Innovation is about more than technology

Todd Danielson of Avon Lake Regional Water is a champion of change, leading the way in his efforts to embrace innovation across his organization — not just with technology but policy as well.

For many, the picture of innovation resembles a trendy gadget, a flashy piece of equipment with that new-treatment-plant smell. But for others, like Avon Lake Regional Water’s Todd Danielson, it’s about so much more.

Avon Lake considers itself a progressive utility and its most recent success story illustrates that innovation indeed goes beyond technology. “We’re in a combined sewer area and we have to separate our sewers,” he told me during a recent interview. “About five years into our 15-year plan, we realized that we were not going to get out all the water that we needed to get out. So, we implemented a regulation requiring our customers to separate the water on their property.”

To help customers pay for the separation, Avon Lake designed and implemented a Lateral Loan Program. “This program works with our state revolving loan fund. They’re providing money to us and then we’ve made our own revolving loan fund providing money to our customers.”

Avon Lake customers then repay the loan over ten years as part of their utility bill.

According to the EPA, some 300 Avon Lake customers applied for loans in the first two years of the program, resulting in more than $1 million in assistance.

The program was nominated for an award in EPA’s 2018 Performance and Innovation in the SRF Creating Environmental Success (PISCES) program and received an honorable mention.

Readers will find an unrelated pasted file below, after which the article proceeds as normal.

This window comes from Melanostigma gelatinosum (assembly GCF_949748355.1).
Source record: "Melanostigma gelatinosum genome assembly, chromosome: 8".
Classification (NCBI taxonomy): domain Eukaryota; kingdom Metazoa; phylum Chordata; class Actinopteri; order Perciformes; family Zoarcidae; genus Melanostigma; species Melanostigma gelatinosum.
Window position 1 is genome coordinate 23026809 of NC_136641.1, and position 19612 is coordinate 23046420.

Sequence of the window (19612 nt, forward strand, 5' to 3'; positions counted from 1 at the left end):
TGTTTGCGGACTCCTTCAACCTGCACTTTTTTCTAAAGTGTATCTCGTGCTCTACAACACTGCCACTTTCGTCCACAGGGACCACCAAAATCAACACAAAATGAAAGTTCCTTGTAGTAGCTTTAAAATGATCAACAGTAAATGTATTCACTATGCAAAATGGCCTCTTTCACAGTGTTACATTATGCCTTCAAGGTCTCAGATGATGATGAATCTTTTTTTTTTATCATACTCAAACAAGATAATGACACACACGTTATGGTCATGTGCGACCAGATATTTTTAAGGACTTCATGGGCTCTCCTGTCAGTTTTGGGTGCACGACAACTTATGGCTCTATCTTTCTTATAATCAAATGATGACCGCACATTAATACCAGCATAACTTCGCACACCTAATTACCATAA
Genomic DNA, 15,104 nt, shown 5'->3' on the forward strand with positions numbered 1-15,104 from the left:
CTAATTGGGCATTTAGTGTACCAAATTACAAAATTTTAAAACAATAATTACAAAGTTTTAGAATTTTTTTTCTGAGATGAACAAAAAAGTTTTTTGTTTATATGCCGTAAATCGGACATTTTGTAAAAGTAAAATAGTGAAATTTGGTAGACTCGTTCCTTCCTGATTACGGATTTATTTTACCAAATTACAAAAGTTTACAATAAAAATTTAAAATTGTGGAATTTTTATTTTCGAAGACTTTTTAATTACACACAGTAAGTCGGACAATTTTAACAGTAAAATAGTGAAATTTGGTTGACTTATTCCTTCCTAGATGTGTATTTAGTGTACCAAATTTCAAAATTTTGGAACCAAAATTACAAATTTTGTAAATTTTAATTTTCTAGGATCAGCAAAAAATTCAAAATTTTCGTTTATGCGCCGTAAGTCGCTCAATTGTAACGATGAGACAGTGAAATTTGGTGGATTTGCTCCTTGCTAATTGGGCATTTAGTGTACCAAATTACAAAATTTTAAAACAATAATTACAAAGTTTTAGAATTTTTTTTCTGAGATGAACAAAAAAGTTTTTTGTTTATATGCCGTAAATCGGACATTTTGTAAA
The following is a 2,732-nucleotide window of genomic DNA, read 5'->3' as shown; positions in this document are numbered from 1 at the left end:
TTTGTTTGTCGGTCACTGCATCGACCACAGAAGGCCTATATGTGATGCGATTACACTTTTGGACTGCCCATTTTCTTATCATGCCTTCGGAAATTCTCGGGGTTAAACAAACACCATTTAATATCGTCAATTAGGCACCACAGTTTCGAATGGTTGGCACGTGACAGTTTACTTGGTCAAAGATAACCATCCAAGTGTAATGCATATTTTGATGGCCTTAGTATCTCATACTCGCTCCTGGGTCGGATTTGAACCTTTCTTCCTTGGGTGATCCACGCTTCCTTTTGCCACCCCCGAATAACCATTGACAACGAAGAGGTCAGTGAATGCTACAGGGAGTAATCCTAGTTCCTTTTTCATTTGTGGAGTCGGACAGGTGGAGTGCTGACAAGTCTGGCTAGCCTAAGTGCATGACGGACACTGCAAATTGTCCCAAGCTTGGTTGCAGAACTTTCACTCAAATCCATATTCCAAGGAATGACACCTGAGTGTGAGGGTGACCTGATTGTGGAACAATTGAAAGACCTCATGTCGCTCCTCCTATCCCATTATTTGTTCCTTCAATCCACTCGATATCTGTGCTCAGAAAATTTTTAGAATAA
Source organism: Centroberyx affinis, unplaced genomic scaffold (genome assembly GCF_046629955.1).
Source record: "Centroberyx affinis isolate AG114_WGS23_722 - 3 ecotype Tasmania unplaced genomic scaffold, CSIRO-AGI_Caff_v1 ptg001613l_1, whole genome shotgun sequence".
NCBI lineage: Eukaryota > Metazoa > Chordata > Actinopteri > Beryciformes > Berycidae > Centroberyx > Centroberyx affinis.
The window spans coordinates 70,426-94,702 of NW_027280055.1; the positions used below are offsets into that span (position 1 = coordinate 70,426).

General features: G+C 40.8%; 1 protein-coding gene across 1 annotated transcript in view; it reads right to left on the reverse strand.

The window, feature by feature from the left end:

“Innovation is just about anything that helps make your life better or helps make your customers’ lives better,” he noted. “It could be something that’s financial, it could be something that’s human resources, it could be any number of things.”

Whatever “it” might be, it will probably mean change — and that requires strong support from within. “All levels of the organization have to embrace change,” said Danielson. “It’s got to be embraced at the top, the mid-level, and the front lines.”

Sometimes, he said, the front lines have the ability to implement things that can improve their work. “But they need the support of the levels above.” And, he added, if funding is required, the levels above need to embrace the idea and be able to communicate the benefits of the investment to the customers.

Engaging with customers can be another form of innovation. “Customer expectations are continually increasing, so as an organization we need to continually increase just to maintain the status quo — and we have to do much more than that if we want to do anything better.”

Social media is a good example, he said. “Many utilities are slow to jump onto social media but that’s where our customers are.”

Through social media, utilities have a unique opportunity to engage with the public. “We can either significantly help ourselves if we’re out in social media... or we could really hurt ourselves if we’re not responding to complaints or concerns.”

Editor’s Note: The full interview with Todd Danielson is available in the WaterWorld TV gallery at under “The Drop.”WW

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